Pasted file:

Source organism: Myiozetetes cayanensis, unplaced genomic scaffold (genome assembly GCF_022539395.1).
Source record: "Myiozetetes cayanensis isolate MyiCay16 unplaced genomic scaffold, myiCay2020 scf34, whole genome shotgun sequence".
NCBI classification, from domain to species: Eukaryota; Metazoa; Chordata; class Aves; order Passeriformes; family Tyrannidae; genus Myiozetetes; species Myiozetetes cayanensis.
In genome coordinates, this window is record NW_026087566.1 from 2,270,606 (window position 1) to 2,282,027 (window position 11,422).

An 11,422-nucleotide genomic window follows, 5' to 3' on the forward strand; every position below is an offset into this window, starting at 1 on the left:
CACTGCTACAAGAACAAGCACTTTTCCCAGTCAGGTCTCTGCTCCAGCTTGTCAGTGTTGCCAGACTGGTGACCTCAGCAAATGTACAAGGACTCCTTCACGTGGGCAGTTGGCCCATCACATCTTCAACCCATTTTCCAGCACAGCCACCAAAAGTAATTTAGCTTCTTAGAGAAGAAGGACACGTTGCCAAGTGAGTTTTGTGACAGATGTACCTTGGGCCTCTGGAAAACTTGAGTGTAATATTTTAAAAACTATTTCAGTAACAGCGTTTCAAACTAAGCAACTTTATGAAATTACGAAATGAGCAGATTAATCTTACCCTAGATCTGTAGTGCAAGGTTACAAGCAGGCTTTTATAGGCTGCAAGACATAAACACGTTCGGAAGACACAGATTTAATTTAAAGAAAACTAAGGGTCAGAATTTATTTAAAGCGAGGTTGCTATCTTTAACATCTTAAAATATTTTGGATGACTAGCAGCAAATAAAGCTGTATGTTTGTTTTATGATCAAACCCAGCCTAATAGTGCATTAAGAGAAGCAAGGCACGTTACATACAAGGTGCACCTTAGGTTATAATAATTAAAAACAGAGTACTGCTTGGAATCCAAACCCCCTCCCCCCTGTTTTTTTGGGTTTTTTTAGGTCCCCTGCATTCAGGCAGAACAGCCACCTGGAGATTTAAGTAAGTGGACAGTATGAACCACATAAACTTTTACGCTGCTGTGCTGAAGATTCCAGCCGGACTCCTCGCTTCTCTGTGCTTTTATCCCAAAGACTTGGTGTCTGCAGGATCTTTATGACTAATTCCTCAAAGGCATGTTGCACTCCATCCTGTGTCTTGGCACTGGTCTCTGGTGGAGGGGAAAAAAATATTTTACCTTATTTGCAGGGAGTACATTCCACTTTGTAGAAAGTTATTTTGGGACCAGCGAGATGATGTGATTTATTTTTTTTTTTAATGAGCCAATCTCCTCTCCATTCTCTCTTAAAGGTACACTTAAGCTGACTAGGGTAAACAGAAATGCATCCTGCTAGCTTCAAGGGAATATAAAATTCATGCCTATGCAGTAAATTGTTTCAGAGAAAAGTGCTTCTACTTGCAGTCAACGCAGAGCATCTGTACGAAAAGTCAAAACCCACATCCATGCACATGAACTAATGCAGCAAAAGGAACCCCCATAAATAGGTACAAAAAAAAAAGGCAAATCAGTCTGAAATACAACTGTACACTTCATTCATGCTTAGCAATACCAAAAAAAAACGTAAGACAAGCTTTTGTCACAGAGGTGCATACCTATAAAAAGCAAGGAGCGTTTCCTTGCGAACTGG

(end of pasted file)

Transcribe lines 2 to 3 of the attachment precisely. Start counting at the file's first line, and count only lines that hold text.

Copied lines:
Source record: "Myiozetetes cayanensis isolate MyiCay16 unplaced genomic scaffold, myiCay2020 scf34, whole genome shotgun sequence".
NCBI classification, from domain to species: Eukaryota; Metazoa; Chordata; class Aves; order Passeriformes; family Tyrannidae; genus Myiozetetes; species Myiozetetes cayanensis.